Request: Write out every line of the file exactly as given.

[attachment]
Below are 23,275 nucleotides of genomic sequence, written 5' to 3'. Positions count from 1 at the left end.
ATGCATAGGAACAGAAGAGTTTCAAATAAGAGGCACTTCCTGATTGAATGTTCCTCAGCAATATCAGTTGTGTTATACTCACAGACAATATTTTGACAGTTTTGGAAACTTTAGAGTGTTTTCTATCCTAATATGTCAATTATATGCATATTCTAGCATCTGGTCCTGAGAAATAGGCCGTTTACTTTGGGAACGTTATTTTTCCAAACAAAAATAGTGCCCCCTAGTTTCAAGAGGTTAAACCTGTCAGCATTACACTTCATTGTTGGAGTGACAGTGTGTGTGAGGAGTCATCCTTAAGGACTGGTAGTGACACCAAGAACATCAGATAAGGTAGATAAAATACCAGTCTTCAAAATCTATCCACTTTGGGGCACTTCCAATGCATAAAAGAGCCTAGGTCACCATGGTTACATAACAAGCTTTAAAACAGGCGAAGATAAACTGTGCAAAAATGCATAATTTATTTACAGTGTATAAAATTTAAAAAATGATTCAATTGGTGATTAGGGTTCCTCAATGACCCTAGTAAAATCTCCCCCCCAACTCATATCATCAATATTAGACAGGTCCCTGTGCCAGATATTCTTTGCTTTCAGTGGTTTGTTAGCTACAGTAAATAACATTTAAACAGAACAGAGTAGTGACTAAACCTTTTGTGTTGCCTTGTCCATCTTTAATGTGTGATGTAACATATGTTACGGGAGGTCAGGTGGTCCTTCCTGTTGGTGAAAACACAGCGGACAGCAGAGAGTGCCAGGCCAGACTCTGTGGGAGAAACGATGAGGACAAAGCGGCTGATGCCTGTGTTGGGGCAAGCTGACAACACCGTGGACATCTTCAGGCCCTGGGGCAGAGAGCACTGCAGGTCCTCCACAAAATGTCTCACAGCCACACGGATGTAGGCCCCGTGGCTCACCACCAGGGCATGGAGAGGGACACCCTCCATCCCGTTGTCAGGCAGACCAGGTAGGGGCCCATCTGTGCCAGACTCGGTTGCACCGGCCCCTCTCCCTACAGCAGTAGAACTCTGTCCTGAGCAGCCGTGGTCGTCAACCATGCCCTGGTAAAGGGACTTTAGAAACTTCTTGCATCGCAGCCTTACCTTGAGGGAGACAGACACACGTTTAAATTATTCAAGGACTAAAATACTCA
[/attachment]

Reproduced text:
Below are 23,275 nucleotides of genomic sequence, written 5' to 3'. Positions count from 1 at the left end.
ATGCATAGGAACAGAAGAGTTTCAAATAAGAGGCACTTCCTGATTGAATGTTCCTCAGCAATATCAGTTGTGTTATACTCACAGACAATATTTTGACAGTTTTGGAAACTTTAGAGTGTTTTCTATCCTAATATGTCAATTATATGCATATTCTAGCATCTGGTCCTGAGAAATAGGCCGTTTACTTTGGGAACGTTATTTTTCCAAACAAAAATAGTGCCCCCTAGTTTCAAGAGGTTAAACCTGTCAGCATTACACTTCATTGTTGGAGTGACAGTGTGTGTGAGGAGTCATCCTTAAGGACTGGTAGTGACACCAAGAACATCAGATAAGGTAGATAAAATACCAGTCTTCAAAATCTATCCACTTTGGGGCACTTCCAATGCATAAAAGAGCCTAGGTCACCATGGTTACATAACAAGCTTTAAAACAGGCGAAGATAAACTGTGCAAAAATGCATAATTTATTTACAGTGTATAAAATTTAAAAAATGATTCAATTGGTGATTAGGGTTCCTCAATGACCCTAGTAAAATCTCCCCCCCAACTCATATCATCAATATTAGACAGGTCCCTGTGCCAGATATTCTTTGCTTTCAGTGGTTTGTTAGCTACAGTAAATAACATTTAAACAGAACAGAGTAGTGACTAAACCTTTTGTGTTGCCTTGTCCATCTTTAATGTGTGATGTAACATATGTTACGGGAGGTCAGGTGGTCCTTCCTGTTGGTGAAAACACAGCGGACAGCAGAGAGTGCCAGGCCAGACTCTGTGGGAGAAACGATGAGGACAAAGCGGCTGATGCCTGTGTTGGGGCAAGCTGACAACACCGTGGACATCTTCAGGCCCTGGGGCAGAGAGCACTGCAGGTCCTCCACAAAATGTCTCACAGCCACACGGATGTAGGCCCCGTGGCTCACCACCAGGGCATGGAGAGGGACACCCTCCATCCCGTTGTCAGGCAGACCAGGTAGGGGCCCATCTGTGCCAGACTCGGTTGCACCGGCCCCTCTCCCTACAGCAGTAGAACTCTGTCCTGAGCAGCCGTGGTCGTCAACCATGCCCTGGTAAAGGGACTTTAGAAACTTCTTGCATCGCAGCCTTACCTTGAGGGAGACAGACACACGTTTAAATTATTCAAGGACTAAAATACTCA